Dealing with the death of a loved one in Tennessee can be extremely difficult. In addition to the emotional and psychological turmoil that you may go through, there are unfortunately also financial issues that must be dealt with. You may therefore be relieved to hear that, in most situations, you will not be personally responsible for debts that a relative leaves behind.
Assuming that your loved one had a will in place at the time of his or her death, all financial matters would be the responsibility of the estate, according to the Federal Trade Commission. The will should name an executor and that person then becomes the person responsible for handling any payments that are owed using the money from the estate. All of the deceased’s assets would be used to pay off any outstanding debts.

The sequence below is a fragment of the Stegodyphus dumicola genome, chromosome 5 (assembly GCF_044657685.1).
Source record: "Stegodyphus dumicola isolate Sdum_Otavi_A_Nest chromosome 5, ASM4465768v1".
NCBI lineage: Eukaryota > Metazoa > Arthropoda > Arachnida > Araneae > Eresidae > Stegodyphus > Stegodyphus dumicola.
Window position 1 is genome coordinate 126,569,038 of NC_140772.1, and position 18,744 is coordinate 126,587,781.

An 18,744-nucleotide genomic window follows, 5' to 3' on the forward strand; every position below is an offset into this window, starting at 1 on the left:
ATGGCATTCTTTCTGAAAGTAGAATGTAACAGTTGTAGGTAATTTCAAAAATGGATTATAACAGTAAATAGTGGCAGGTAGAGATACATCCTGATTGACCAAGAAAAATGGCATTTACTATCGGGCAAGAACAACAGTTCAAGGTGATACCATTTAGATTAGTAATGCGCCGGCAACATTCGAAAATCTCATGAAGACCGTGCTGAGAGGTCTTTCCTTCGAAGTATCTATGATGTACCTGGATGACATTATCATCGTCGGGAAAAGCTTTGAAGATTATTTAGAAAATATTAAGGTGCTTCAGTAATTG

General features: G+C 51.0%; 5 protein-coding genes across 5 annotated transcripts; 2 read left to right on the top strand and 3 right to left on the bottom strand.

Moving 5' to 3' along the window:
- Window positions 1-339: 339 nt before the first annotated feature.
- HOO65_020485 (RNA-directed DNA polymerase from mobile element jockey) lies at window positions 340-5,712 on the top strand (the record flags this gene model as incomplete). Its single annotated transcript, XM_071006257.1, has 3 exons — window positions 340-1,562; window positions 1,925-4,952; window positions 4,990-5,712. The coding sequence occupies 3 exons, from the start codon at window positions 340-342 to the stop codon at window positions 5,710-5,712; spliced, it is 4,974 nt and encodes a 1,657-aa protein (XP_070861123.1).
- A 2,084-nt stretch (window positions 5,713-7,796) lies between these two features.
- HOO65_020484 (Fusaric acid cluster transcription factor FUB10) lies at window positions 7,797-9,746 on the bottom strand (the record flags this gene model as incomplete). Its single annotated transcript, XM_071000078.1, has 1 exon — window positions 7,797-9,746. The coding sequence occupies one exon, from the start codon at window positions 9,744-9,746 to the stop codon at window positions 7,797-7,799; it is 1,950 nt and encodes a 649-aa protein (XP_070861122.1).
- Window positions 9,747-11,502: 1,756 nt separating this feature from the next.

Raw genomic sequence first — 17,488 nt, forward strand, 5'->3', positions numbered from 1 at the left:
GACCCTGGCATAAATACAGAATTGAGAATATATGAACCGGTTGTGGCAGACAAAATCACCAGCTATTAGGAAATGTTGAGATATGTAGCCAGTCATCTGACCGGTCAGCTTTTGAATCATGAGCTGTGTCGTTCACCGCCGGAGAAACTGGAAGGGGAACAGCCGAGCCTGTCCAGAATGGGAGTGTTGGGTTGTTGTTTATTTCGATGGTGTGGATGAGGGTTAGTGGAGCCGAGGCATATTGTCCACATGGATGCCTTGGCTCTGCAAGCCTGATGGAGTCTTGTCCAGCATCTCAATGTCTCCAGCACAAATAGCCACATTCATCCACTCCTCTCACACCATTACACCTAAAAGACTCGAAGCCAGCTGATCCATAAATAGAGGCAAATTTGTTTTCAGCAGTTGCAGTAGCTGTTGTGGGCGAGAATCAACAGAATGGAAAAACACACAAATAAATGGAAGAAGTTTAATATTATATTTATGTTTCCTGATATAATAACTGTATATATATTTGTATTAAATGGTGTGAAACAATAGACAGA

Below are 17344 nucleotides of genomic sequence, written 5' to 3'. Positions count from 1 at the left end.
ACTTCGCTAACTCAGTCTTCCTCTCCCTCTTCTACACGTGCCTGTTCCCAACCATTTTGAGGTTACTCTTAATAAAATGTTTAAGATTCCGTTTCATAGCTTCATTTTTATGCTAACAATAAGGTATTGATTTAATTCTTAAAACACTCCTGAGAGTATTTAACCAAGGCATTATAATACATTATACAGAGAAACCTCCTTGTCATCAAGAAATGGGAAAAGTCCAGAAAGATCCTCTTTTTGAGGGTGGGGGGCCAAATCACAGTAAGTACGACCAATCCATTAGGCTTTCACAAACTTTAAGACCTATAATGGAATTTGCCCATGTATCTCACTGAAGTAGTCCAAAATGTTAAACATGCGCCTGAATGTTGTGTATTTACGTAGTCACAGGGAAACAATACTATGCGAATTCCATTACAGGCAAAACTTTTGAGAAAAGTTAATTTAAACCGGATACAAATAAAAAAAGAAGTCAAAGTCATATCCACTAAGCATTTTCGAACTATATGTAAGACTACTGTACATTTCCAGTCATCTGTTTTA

Debt collectors may still try to contact the deceased’s relatives in order to collect payment. If that happens, they should be given contact information for the executor who will then attempt to settle the debt. However, they cannot harass you or attempt to deceive you in order to collect what they are owed. If any debt remains after the all of the money in the estate has been spent, those debts usually remain unpaid.
There are a few exceptions where you may be personally liable for a loved one’s debt. If you were a co-signer on a loan or a joint owner of a credit card account, any outstanding balances will fall on you to pay. In addition, if you were name as the executor but failed to perform your duties as required by law, you may become personally liable for some or all of the deceased’s outstanding debts. Finally, some state laws do require spouses to pay certain debts, such as medical debts. This information should not be construed as legal advice and is provided as general information on this topic.